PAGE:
A couple of weeks ago, I spoke about the vagus nerve. It’s the largest cranial nerve and transmits both sensory and motor information between the brain and body.
Some of the information it transmits has been gathered by proprioceptive receptors, located in muscles, tendons, joints, the inner ears and on the skin (the last two weren’t consistently mentioned as receptor locations).
Most of you who are reading this have heard of proprioception before. It’s the internal ability to sense the location of your body in space. For example, even if your eyes are closed, you can still bend your outstretched arms and touch your nose.
Proprioception receptors also gathers information about force/pressure. For clarification, when holding a paper cup, you know the fine line between grasping it tightly enough so it doesn’t slip, but not so tightly the cup is crushed.
These vital abilities, which unless you focus on them, are unconscious.
So, what if you’re are struggling with proprioception? Since it’s largely unconscious, can it be changed?
There really is a sixth sense: it’s called proprioception. It is the sense of position and movement. It is produced by nerves in our connective tissues (ligaments, bone, fascia) and our 300-or-so muscles.
Without proprioception, you couldn’t stand up (standing up is actually shockingly complicated). You couldn’t so much as scratch your nose, because you wouldn’t be able to find it.
Ask any pro athlete if proprioception can be improved and the answer will be a definite YES!
To make it easier to understand, think about three of the main ‘job descriptions’ of proprioception. For the athlete (and us), it makes it easier to analyze and address areas of concern.
A – agility. The ability to quickly control the speed and direction of movement.
B – balance. The ability to maintain equilibrium so one remains upright and steady.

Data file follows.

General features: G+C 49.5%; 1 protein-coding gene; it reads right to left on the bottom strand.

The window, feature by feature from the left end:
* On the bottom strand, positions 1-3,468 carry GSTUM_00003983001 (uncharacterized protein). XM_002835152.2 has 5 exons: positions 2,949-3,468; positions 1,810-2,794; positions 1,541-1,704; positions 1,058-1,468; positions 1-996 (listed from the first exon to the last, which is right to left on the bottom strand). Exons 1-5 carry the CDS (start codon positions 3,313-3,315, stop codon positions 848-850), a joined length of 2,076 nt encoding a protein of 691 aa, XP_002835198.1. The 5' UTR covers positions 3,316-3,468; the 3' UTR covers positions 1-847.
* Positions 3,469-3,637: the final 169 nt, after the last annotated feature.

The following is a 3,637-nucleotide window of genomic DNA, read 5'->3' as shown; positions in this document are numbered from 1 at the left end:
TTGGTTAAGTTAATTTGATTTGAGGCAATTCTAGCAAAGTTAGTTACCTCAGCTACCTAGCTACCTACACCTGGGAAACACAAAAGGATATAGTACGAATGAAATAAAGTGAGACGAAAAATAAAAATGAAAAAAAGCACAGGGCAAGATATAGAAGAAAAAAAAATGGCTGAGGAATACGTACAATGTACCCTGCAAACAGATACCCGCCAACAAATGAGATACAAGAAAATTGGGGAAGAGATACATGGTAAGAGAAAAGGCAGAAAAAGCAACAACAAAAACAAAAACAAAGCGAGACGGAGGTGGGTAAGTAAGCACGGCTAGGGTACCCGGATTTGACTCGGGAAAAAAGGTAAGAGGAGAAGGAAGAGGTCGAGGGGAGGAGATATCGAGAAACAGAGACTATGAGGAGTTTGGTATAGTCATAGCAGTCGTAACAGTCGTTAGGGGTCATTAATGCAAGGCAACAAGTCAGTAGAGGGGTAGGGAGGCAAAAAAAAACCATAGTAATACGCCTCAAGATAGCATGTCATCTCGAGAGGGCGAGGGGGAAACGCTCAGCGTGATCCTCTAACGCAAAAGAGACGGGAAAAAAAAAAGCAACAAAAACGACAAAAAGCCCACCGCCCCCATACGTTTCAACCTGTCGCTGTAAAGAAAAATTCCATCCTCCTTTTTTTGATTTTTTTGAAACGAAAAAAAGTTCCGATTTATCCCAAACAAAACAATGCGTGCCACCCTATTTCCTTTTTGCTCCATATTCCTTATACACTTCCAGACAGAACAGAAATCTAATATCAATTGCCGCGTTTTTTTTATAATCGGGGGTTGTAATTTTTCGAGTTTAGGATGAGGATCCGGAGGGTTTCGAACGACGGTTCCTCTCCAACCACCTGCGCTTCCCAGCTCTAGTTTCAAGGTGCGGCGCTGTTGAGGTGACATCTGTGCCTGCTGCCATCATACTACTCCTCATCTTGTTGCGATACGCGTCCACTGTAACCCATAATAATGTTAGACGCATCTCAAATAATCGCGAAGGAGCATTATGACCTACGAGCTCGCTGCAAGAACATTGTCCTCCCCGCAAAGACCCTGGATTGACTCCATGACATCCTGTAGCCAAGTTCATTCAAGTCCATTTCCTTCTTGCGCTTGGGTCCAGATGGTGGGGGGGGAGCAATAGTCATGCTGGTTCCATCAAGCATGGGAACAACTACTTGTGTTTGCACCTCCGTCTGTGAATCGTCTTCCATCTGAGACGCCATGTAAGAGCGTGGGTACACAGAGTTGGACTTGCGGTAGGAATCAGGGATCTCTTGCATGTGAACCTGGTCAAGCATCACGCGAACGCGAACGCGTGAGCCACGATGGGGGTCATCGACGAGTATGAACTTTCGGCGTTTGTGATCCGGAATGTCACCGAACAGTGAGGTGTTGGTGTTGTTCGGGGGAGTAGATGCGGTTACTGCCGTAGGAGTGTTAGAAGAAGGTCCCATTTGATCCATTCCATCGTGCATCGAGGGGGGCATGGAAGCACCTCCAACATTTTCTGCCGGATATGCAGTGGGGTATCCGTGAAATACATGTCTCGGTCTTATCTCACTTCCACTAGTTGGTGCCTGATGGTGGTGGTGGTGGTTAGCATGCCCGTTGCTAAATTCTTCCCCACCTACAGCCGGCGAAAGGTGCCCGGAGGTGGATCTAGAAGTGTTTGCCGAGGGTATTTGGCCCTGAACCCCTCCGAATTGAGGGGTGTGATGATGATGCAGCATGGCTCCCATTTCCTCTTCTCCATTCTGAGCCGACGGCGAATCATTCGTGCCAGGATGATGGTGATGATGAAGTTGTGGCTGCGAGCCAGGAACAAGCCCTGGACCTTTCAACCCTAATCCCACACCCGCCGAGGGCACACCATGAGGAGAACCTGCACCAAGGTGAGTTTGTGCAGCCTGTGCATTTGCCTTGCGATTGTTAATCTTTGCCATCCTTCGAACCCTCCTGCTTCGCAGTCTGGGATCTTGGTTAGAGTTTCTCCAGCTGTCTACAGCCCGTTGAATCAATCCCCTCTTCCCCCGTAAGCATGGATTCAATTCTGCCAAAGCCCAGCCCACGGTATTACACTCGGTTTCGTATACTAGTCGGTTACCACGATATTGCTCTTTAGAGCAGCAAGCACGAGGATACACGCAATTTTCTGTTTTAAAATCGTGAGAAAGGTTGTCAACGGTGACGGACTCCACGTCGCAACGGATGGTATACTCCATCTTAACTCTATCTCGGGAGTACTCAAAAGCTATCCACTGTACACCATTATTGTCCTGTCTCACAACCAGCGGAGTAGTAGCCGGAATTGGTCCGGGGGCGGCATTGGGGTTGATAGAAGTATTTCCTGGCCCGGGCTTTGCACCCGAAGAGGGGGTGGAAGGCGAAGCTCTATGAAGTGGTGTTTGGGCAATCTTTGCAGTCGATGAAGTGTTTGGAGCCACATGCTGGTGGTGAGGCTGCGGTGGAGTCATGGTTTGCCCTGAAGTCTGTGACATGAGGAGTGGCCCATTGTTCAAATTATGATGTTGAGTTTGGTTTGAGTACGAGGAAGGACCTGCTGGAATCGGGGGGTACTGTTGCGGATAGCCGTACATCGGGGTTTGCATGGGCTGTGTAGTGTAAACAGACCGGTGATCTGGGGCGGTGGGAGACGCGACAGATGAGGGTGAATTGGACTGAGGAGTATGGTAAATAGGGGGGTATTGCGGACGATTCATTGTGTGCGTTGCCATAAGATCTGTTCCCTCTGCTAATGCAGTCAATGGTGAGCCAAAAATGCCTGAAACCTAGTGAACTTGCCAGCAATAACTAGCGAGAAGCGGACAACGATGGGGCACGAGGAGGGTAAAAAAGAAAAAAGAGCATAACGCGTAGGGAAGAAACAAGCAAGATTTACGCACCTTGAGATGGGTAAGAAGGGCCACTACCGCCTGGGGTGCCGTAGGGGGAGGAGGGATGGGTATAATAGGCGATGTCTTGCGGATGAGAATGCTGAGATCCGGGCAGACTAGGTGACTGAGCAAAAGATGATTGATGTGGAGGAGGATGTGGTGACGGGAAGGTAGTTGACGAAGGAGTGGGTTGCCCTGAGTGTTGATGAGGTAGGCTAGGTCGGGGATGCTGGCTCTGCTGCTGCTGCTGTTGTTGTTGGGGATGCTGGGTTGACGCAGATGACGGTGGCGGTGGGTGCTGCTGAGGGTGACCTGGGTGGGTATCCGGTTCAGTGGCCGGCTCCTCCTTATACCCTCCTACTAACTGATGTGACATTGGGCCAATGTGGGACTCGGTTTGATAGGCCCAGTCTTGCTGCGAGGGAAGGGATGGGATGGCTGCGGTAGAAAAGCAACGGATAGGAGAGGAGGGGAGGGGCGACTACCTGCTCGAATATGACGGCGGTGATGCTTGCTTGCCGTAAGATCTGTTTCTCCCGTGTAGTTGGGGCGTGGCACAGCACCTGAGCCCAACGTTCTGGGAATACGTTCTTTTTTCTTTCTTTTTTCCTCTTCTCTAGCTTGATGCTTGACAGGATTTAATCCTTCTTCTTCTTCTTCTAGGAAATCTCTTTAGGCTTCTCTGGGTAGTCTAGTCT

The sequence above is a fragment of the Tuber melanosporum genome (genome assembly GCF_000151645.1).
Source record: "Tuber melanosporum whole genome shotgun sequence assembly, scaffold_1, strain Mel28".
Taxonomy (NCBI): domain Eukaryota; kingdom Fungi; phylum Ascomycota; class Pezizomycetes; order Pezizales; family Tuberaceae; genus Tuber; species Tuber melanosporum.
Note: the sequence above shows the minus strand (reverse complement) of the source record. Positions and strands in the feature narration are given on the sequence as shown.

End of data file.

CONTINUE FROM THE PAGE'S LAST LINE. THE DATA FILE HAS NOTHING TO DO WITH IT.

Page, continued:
C – coordination. The smoothness and/or harmonization of movement of one or more body parts.
When looked at it this way, it’s not only easier to decide what specific area needs to be addressed most urgently, it’s also easier to find activities that can strengthen that part of proprioception.
A quick search for exercises for agility, balance or coordination gives a wide variety of options. Something should catch your eye.
Or, if you’re looking for something right here and now, think about our Spooner boards and Batboards. Not only great for balance, but also for gentle, quiet, rocking movement when listening to someone teach or watching a screen.
We have very few left. According to the computer, 3 black batboards (scalloped at the tail end), 3 black spooner boards and 1 blue board. Regularly $49.99 but make us an offer. They aren’t going on our new website, so we want to sell them sooner than later. The more you buy, the better the offer we’ll entertain. Email us if interested. This is a great price. Check out Amazon.ca, if you don't believe me!
The spooner board also helps develops proprioceptive’s sister: the vestibular system.
Go here to see a real life review (a parent's review).
Have an alphabet/A-B-C week (an agile, balanced and coordinated week),
Websites that may be of interest to you.
https://www.physio-pedia.com/Muscle_spindles Basic info
https://study.com/academy/answer/where-are-proprioceptors-located.html Basic info
https://www.physiology.org/doi/full/10.1152/physrev.00048.2011 Basic info
https://wtop.com/news/2018/04/proprioception-the-unsung-hero-of-the-senses/Proprioception and the athlete